System will be the US’s first domestic source of molybdenum-99 for 30 years

The US Food and Drug Administration (FDA) has approved a new system for generating the diagnostic radioisotope technetium-99m that it hopes will address shortages. The RadioGenix system developed by Beloit, Wisconsin-headquartered company NorthStar Medical Radioisotopes works by separating technetium-99m from its radioactive precursor molybdenum-99 as it decays. The imaging agent emits gamma radiation that is used to make images of organs or bones, for example in SPECT imaging. It is used on tens of thousands of patients in the US every year for the diagnosis of various diseases including cancer and heart disease.

‘The RadioGenix system is the first piece of new technology for the end user in this industry in many years,’ says Jim Harvey, NorthStar’s chief science officer. ‘It uses patented processes that rely on very straightforward chromatographic separations.’

The separation system is coupled to a source vessel that generates molybdenum-99 by bombarding a molybdenum-98 target with neutrons. The molybdenum-99 then decays into technetium-99m that is extracted and can be turned into an injectable sodium pertechnetate solution. It is designed for use in centralised nuclear pharmacies, but could also be deployed within individual hospitals.

Gamma camera bone scan patient vertical

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Technetium-99m’s emission of gamma radiation makes it an excellent imaging agent for organs and bones

‘A single RadioGenix system can supply a significant amount of the technetium-99m most radiopharmacies need each day,’ says Harvey. ‘The system is fully automated and will run the chromatographic separation without the need for the user to stand by and monitor or interact with the system once the process is initiated.’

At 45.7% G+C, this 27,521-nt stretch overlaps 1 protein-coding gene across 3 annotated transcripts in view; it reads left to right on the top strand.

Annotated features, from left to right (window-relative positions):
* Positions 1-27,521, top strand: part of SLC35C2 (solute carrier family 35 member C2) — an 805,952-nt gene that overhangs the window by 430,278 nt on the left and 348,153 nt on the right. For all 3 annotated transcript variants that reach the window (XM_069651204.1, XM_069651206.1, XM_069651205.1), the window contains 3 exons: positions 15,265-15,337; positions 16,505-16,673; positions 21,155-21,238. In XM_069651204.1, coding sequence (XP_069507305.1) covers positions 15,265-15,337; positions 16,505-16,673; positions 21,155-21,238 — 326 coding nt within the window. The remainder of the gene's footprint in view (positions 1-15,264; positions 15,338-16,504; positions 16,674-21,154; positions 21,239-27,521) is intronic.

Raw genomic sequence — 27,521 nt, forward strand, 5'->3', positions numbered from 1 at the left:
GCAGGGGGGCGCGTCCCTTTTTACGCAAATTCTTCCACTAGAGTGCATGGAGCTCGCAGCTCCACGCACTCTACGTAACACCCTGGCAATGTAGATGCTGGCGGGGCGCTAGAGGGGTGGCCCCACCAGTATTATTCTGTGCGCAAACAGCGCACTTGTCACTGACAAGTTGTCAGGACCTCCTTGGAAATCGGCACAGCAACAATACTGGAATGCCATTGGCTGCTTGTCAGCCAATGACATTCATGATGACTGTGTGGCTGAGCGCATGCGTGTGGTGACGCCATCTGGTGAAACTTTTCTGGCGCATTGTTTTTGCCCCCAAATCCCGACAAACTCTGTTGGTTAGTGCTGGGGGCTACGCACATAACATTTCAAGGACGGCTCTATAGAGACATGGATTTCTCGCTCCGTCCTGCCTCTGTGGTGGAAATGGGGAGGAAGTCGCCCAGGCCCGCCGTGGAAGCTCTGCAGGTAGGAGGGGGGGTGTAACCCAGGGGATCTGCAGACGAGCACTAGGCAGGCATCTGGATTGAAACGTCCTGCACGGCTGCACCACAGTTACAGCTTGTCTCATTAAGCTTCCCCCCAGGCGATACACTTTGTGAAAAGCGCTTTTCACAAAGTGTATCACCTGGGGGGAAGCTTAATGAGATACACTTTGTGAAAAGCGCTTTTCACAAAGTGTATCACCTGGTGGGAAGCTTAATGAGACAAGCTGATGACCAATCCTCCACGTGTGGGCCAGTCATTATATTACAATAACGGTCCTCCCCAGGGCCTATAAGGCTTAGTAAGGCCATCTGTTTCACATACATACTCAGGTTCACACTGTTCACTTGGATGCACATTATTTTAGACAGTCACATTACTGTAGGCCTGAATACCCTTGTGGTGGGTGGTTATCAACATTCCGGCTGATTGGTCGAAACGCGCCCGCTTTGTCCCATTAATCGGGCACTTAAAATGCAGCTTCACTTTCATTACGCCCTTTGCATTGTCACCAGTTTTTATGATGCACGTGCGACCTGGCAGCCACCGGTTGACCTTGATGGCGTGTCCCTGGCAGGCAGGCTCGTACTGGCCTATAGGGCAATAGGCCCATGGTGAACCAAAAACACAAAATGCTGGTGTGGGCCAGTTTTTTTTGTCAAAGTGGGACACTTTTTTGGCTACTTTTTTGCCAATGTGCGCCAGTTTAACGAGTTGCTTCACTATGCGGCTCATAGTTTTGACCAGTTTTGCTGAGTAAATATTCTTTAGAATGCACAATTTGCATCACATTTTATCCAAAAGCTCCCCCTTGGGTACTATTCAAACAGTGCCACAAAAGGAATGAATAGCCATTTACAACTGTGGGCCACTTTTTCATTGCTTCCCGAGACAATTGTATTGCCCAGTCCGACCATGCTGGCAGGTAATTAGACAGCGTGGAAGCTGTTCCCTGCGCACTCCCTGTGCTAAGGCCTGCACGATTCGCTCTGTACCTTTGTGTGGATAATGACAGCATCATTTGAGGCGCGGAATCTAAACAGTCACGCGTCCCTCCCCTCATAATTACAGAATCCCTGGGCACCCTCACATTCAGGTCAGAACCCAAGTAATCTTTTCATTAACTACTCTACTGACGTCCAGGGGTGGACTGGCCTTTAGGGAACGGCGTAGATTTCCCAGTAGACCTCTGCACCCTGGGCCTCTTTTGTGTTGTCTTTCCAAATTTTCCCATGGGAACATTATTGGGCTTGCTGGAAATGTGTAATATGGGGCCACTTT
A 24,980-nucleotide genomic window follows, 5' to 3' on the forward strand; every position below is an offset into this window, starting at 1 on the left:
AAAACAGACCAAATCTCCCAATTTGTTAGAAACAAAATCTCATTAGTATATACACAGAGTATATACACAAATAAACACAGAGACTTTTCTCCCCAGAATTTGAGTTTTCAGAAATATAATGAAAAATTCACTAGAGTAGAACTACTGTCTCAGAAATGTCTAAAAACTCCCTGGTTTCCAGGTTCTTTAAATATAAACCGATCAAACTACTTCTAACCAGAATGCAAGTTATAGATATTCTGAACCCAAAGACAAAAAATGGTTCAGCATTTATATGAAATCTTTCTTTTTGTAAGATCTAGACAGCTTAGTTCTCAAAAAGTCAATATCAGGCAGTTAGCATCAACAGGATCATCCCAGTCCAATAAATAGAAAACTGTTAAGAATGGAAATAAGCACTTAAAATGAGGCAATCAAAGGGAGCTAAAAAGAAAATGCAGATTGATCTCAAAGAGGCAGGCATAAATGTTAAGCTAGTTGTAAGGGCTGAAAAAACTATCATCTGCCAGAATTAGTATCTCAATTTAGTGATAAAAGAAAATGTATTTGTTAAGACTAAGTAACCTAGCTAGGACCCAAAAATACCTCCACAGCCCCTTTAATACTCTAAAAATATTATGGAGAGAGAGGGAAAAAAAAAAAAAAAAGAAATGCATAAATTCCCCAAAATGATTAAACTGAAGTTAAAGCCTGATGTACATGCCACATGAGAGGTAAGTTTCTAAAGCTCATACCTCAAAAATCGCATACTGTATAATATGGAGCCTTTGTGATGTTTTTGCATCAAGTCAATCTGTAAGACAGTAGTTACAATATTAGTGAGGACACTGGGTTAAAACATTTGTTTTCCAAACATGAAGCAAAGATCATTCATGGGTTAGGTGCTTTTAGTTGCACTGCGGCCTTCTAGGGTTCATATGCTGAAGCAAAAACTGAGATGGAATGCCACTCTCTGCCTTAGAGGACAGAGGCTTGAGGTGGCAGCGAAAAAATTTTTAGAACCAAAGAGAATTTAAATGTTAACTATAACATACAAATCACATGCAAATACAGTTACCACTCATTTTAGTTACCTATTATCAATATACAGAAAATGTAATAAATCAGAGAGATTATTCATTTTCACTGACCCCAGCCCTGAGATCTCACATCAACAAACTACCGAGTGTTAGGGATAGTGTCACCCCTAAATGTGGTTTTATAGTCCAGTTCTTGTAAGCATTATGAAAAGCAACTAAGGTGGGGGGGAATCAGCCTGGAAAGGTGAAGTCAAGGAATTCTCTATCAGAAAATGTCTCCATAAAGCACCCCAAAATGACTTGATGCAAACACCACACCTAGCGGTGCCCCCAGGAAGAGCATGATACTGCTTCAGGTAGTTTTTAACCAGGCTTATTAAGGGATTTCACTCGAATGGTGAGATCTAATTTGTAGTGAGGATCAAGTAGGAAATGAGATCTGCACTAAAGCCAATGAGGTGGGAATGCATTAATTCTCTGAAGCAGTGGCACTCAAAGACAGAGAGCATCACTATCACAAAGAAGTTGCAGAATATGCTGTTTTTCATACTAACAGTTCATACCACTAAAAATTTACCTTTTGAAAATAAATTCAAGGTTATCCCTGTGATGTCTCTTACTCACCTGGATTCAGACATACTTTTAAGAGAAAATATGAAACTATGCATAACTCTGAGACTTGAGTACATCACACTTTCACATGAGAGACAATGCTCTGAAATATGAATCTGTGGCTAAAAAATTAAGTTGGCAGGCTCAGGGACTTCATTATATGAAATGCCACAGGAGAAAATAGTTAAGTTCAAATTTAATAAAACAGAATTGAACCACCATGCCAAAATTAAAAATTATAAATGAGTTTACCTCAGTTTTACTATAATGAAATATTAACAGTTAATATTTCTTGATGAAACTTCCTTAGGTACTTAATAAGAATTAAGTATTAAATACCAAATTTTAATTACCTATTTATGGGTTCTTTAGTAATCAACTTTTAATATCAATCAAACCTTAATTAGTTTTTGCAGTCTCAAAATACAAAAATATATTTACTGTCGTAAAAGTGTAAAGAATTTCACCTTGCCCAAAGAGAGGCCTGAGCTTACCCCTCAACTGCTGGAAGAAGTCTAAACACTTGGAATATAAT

The approval heralds the first domestic supply of the precursor molybdenum-99 in 30 years, and doesn’t rely on the nuclear fission of uranium-235. Currently, molybdenum-99 is manufactured outside the US in a small number of specialised plants and there have been warnings that supplies could run low as some of these plants are reaching the end of their lifespan. In these plants, a uranium-235 target is bombarded with neutrons to split the nuclei. But only a small fraction of what is produced is molybdenum-99. More than 80% is useless fission by-products that are costly to dispose of.

In contrast, the reactor developed by NorthStar uses a target made of another radioactive molybdenum isotope, molybdenum-98, which is naturally occurring and can be separated from the ore. When bombarded with neutrons, each nucleus captures a neutron to become molybdenum-99. ‘Ninety-nine percent of the resulting radioactivity is the useful molybdenum-99 with very little waste,’ says Harvey.

Janet Woodcock, director of the FDA’s Center for Drug Evaluation and Research, said the approvals were the result of ‘years of coordination’. ‘Technetium-99m is vital to disease detection, yet healthcare professionals have faced challenges with adequate supply due to a complex supply chain that sometimes resulted in shortages,’ she said in a statement. ‘This approval […] will help to ensure more reliable, clean and secure access to this important imaging agent.’